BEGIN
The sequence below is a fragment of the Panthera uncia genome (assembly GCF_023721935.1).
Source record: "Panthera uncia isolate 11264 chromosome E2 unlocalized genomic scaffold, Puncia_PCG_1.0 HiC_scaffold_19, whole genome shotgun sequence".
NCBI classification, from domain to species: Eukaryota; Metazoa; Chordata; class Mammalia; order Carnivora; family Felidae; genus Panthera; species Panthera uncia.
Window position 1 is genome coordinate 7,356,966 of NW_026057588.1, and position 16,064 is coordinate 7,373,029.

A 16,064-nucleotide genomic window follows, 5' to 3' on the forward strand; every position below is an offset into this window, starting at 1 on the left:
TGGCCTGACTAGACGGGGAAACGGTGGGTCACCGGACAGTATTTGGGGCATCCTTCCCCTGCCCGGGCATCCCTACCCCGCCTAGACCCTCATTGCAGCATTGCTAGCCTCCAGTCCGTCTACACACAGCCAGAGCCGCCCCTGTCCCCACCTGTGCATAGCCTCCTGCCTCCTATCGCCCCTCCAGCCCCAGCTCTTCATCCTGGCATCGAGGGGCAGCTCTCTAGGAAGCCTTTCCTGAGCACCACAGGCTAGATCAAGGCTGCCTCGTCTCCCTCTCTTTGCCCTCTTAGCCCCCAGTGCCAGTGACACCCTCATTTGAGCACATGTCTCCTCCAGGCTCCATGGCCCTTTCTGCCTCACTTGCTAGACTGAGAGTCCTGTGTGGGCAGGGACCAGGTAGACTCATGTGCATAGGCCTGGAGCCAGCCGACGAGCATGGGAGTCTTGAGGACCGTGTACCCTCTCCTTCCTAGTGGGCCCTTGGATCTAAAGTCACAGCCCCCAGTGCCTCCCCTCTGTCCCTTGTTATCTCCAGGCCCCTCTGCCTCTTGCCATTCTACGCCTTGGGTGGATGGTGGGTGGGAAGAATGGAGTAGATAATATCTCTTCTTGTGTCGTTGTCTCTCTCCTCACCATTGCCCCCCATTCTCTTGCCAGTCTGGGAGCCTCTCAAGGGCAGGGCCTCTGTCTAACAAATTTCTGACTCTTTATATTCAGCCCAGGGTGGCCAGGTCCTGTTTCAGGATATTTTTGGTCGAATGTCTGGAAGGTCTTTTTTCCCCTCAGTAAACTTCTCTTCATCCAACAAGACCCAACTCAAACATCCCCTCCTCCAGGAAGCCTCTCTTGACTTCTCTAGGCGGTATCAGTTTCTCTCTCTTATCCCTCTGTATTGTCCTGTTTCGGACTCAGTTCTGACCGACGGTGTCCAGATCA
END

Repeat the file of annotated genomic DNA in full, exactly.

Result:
The sequence below is a fragment of the Panthera uncia genome (assembly GCF_023721935.1).
Source record: "Panthera uncia isolate 11264 chromosome E2 unlocalized genomic scaffold, Puncia_PCG_1.0 HiC_scaffold_19, whole genome shotgun sequence".
NCBI classification, from domain to species: Eukaryota; Metazoa; Chordata; class Mammalia; order Carnivora; family Felidae; genus Panthera; species Panthera uncia.
Window position 1 is genome coordinate 7,356,966 of NW_026057588.1, and position 16,064 is coordinate 7,373,029.

A 16,064-nucleotide genomic window follows, 5' to 3' on the forward strand; every position below is an offset into this window, starting at 1 on the left:
TGGCCTGACTAGACGGGGAAACGGTGGGTCACCGGACAGTATTTGGGGCATCCTTCCCCTGCCCGGGCATCCCTACCCCGCCTAGACCCTCATTGCAGCATTGCTAGCCTCCAGTCCGTCTACACACAGCCAGAGCCGCCCCTGTCCCCACCTGTGCATAGCCTCCTGCCTCCTATCGCCCCTCCAGCCCCAGCTCTTCATCCTGGCATCGAGGGGCAGCTCTCTAGGAAGCCTTTCCTGAGCACCACAGGCTAGATCAAGGCTGCCTCGTCTCCCTCTCTTTGCCCTCTTAGCCCCCAGTGCCAGTGACACCCTCATTTGAGCACATGTCTCCTCCAGGCTCCATGGCCCTTTCTGCCTCACTTGCTAGACTGAGAGTCCTGTGTGGGCAGGGACCAGGTAGACTCATGTGCATAGGCCTGGAGCCAGCCGACGAGCATGGGAGTCTTGAGGACCGTGTACCCTCTCCTTCCTAGTGGGCCCTTGGATCTAAAGTCACAGCCCCCAGTGCCTCCCCTCTGTCCCTTGTTATCTCCAGGCCCCTCTGCCTCTTGCCATTCTACGCCTTGGGTGGATGGTGGGTGGGAAGAATGGAGTAGATAATATCTCTTCTTGTGTCGTTGTCTCTCTCCTCACCATTGCCCCCCATTCTCTTGCCAGTCTGGGAGCCTCTCAAGGGCAGGGCCTCTGTCTAACAAATTTCTGACTCTTTATATTCAGCCCAGGGTGGCCAGGTCCTGTTTCAGGATATTTTTGGTCGAATGTCTGGAAGGTCTTTTTTCCCCTCAGTAAACTTCTCTTCATCCAACAAGACCCAACTCAAACATCCCCTCCTCCAGGAAGCCTCTCTTGACTTCTCTAGGCGGTATCAGTTTCTCTCTCTTATCCCTCTGTATTGTCCTGTTTCGGACTCAGTTCTGACCGACGGTGTCCAGATCA